Making Plaster Bats
Posted 03 October 2011 - 06:56 PM
Posted 03 October 2011 - 07:04 PM
There is #1 potter's plaster, which is used for making slip molds. It is more expensive than regular plaster of paris, which I can get for 8 bucks per 25# bag at Home Despot, but it will absorb more water and withstand repeated wetting. You can find it online, or ask at an art supply store. One good sized bat will use a lot of plaster. I've mostly made bats for wedging on, and they weigh about 20 pounds. Weigh one of the ones you use now to get an idea of how much plaster you will need.
Is there a certain type of plaster that is best to use for making plaster bats? Is there an artists grade plaster?
Posted 03 October 2011 - 08:34 PM
If this is your first time using plaster and making plaster casts get a good book on how to make them. Try-
'Mold Making for Ceramics' by Donald E. Frith or do a library search for other books. Don't just dive in without some information on how to use the material.
For all of the members of CAD who objected and complained about my signature of John 3:16, thus forbidding me to post on this forum, this season which represents the birth of the Son of God, and which allows you to make so much income from your craft of pottery. So many of you wait for this time of year, you prepare for it for months, and some wishing your sales could be this way all year, because this season can carry you through for the whole year. Here is what it is all about-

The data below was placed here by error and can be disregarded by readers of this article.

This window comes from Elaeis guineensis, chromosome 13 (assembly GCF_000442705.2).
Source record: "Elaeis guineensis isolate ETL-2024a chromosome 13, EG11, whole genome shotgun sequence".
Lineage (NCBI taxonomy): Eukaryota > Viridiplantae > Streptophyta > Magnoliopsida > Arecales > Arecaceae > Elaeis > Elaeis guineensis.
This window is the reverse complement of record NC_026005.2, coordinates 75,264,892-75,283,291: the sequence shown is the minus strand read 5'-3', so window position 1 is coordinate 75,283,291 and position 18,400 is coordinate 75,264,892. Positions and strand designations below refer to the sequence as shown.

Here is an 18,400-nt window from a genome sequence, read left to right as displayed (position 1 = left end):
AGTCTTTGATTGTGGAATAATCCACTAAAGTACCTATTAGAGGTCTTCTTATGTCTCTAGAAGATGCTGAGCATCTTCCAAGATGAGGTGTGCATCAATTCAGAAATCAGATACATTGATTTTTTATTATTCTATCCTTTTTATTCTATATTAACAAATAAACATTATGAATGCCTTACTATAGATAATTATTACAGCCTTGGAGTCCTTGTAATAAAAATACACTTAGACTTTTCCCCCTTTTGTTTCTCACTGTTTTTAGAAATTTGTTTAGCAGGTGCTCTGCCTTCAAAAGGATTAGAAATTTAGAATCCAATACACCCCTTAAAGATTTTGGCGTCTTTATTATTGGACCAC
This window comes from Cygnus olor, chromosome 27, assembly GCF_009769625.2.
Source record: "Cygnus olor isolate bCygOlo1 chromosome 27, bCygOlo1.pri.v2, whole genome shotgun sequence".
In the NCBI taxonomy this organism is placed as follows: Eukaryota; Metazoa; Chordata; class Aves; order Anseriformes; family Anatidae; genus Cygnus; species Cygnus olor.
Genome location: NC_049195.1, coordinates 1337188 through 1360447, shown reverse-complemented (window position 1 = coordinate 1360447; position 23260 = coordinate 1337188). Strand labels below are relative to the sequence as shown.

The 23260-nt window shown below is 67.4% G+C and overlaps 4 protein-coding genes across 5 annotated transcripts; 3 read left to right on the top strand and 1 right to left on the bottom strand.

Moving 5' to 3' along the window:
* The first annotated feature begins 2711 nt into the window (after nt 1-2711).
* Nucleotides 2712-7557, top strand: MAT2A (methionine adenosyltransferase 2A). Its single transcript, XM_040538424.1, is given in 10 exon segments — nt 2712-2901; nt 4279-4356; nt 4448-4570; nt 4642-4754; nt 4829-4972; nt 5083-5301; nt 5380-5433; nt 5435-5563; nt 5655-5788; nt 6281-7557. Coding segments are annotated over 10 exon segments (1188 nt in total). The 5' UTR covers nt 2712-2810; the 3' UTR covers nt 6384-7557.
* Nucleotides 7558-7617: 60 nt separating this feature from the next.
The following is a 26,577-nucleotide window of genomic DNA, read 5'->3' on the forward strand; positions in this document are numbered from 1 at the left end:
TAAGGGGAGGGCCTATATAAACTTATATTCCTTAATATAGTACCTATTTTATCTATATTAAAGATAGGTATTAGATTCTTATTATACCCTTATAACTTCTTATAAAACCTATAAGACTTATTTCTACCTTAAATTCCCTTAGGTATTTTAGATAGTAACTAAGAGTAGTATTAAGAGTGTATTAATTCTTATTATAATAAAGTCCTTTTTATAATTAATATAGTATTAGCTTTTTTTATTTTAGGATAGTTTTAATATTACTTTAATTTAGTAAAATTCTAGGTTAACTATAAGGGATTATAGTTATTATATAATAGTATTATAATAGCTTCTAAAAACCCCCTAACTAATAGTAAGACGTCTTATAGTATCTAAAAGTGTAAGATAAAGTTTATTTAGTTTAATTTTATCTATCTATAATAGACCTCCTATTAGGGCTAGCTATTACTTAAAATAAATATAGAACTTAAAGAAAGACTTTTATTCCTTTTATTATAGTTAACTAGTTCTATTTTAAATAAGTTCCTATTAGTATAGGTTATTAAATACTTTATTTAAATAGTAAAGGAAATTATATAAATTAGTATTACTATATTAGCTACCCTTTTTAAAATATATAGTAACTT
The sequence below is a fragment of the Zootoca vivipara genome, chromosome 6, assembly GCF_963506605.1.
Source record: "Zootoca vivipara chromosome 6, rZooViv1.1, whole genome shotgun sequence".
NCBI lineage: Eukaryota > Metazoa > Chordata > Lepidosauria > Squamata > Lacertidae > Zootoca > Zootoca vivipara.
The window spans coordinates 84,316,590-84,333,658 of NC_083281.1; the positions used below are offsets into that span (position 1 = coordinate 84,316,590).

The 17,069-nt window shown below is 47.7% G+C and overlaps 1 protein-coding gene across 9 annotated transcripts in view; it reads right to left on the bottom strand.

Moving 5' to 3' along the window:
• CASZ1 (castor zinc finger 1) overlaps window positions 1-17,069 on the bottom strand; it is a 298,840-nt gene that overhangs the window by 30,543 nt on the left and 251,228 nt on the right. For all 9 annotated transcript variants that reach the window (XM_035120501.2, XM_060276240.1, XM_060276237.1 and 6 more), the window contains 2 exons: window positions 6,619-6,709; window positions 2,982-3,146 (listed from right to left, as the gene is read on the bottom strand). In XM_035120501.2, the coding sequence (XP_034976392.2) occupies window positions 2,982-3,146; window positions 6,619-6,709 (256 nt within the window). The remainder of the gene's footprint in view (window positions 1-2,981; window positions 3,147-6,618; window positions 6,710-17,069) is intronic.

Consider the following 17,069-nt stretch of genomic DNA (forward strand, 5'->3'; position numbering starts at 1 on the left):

"For God so loved the world that He gave His only begotten Son, that whosoever believeth in him should not perish but have everlasting life".
Posted 04 October 2011 - 06:38 AM
can supply you with the correct information on measuring and mixing .
Posted 05 October 2011 - 06:10 PM
Read (per Lucille's post) about working with and mixing plaster before starting. Try to be gentle during the mixing so there are fewer air bubbles. Use a separator (liquid soap works well) on the Formica and the springform bands; let dry before pouring the plaster into the form. Tap the table or the Formica to make any air bubbles rise to the top. As the plaster cures, it gives off heat so when the surface solidifies release the latches because plaster expands as it cures and hardens.
You will probably have to do some clean-up on the bats (round the edges so they aren't easily broken)--I use a Stanley SurForm tool. I used my wheel and Giffin Grip to keep it round.
Most importantly: The clay you use around the base should either be kept in a sealed bucket clearly marked FOR PLASTER USE ONLY or tossed in the garbage. Thoroughly vacuum and wipe down your wheel and surrounding area to make sure you don't have plaster particles that could accidently get into your studio clay/work.
If you are making drying bats . . .that's a whole nother story.
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